Classic Machines, Part II: The Extravagant Hood Ornament, Not My Grampa’s Cruck, and Fuzzy Dice

Posted on June 15, 2010

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As I was saying . . . .

I enjoyed talking to Tom MacGregor about his 1922 Ford Touring Car. Its special feature is that it is “close to factory”–just the way it rolled off Henry Ford’s assembly line in 1922. These, says Tom, were designed to work on yourself, the way you worked on your tractor. These cars made it possible for people to “run into town,” jouncing along on rutted two-tracks from the farm.

I admired the hood ornament, and Tom said it was actually the radiator cap, and incorporated a temperature gauge the driver could read without getting out of the car. It was optional equipment back in 1922, something of a luxury, and there was none on his Ford when he bought it. It’s one of the few things he’s added. Now that reminded me of a story my mother-outlaw told about buying their first new car. After extensive marital debate, they decided not to pay extra for the fancy optional turn signal. For heaven’s sake, she told her husband, it’s not a big chore to roll down the window and use hand signals! They work fine!

When I was a little girl a hundred years ago, a ride to town in Grampa’s Cruck was the very height of a good time. Gram and Grampa and I would go to the A&P, with its wooden floors and the wonderful aromas of coffee. All the way there and all the way back the complicated business of changing gears and steering fascinated me. I loved that truck. On its best day it looked absolutely nothing like this one, but this one was reminiscent of Grampa’s Cruck, if you know what I mean, and I am grateful to it for the trip down memory lane.

Tractors always remind me of Grampa, too.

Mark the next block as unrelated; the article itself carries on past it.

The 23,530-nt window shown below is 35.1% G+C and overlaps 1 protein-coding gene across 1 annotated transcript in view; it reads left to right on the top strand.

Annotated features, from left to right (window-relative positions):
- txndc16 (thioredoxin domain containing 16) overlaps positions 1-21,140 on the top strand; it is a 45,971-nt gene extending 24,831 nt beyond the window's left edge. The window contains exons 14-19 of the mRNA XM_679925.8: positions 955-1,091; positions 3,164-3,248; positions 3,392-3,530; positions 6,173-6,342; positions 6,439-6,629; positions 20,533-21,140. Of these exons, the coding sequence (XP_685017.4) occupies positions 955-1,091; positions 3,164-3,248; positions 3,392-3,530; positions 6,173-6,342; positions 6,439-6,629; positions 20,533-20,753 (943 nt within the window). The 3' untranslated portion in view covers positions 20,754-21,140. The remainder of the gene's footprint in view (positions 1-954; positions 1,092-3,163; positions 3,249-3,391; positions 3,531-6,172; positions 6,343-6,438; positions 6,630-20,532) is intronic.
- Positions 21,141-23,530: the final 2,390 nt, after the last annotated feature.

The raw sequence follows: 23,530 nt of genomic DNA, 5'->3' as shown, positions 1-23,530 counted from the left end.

Fast forward a few decades.  I promised you fuzzy dice.

And looky here, all this one needs is a pair of legs sticking out from under the engine compartment, jeans smeared with oil, to be the iconic image of the Shadetree Mechanic.

Michigan is full of guys who spent their entire adolescence under various old cars. What they were doing under there remains a complete mystery to me, but I salute them. What with one thing and another, I have been rescued from predicaments by more Shadetree Mechanics than I can count. Guys and cars.

The tradition continues.

I see that I have omitted to mention that the 1st Annual Wheels and Keels Classic Machine Show was a project of Uncle Rod’s. Rod Hammond’s Elk Rapids garage repairs all this stuff and does fabrication and light welding, too. Rod thought it would be great to have a party, and extended this invitation:

If you have a cool machine such as a car, truck, boat, golf cart, snowmobile, farm tractor, motorcycle, gyrocopter, velocipede, etc, bring it along and show it off.  This is a free event meant to be a social gathering which will get you together with others sharing the machines that they have fun with. It’s a non-judged event meaning that while we love show-machines, various states of progress or disrepair are also encouraged to appear. It’s all about the fun of showing it off.

I went looking for an Uncle Rod’s website and found a Facebook page instead.  I tellya, I can hardly keep up with the kids these days.

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